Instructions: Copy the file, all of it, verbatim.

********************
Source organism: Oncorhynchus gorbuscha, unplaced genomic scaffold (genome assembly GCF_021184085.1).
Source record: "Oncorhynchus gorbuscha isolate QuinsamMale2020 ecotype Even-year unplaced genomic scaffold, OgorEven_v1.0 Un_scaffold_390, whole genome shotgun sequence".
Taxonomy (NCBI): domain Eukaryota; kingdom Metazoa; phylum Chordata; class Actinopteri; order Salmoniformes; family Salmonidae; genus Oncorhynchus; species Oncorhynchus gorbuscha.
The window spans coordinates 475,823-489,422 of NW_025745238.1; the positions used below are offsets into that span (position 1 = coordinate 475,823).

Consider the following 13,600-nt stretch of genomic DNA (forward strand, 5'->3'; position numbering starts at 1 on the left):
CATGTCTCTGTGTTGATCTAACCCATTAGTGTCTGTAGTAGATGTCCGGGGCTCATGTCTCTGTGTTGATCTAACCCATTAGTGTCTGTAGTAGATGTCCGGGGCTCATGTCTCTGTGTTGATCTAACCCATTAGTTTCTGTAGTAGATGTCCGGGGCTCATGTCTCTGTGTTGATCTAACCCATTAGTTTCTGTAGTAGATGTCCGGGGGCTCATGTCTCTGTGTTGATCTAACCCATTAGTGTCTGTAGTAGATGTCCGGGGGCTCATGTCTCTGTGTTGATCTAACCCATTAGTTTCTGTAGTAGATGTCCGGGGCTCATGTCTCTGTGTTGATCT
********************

Source organism: Oncorhynchus gorbuscha, unplaced genomic scaffold (genome assembly GCF_021184085.1).
Source record: "Oncorhynchus gorbuscha isolate QuinsamMale2020 ecotype Even-year unplaced genomic scaffold, OgorEven_v1.0 Un_scaffold_390, whole genome shotgun sequence".
Taxonomy (NCBI): domain Eukaryota; kingdom Metazoa; phylum Chordata; class Actinopteri; order Salmoniformes; family Salmonidae; genus Oncorhynchus; species Oncorhynchus gorbuscha.
The window spans coordinates 475,823-489,422 of NW_025745238.1; the positions used below are offsets into that span (position 1 = coordinate 475,823).

Consider the following 13,600-nt stretch of genomic DNA (forward strand, 5'->3'; position numbering starts at 1 on the left):
CATGTCTCTGTGTTGATCTAACCCATTAGTGTCTGTAGTAGATGTCCGGGGCTCATGTCTCTGTGTTGATCTAACCCATTAGTGTCTGTAGTAGATGTCCGGGGCTCATGTCTCTGTGTTGATCTAACCCATTAGTTTCTGTAGTAGATGTCCGGGGCTCATGTCTCTGTGTTGATCTAACCCATTAGTTTCTGTAGTAGATGTCCGGGGGCTCATGTCTCTGTGTTGATCTAACCCATTAGTGTCTGTAGTAGATGTCCGGGGGCTCATGTCTCTGTGTTGATCTAACCCATTAGTTTCTGTAGTAGATGTCCGGGGCTCATGTCTCTGTGTTGATCT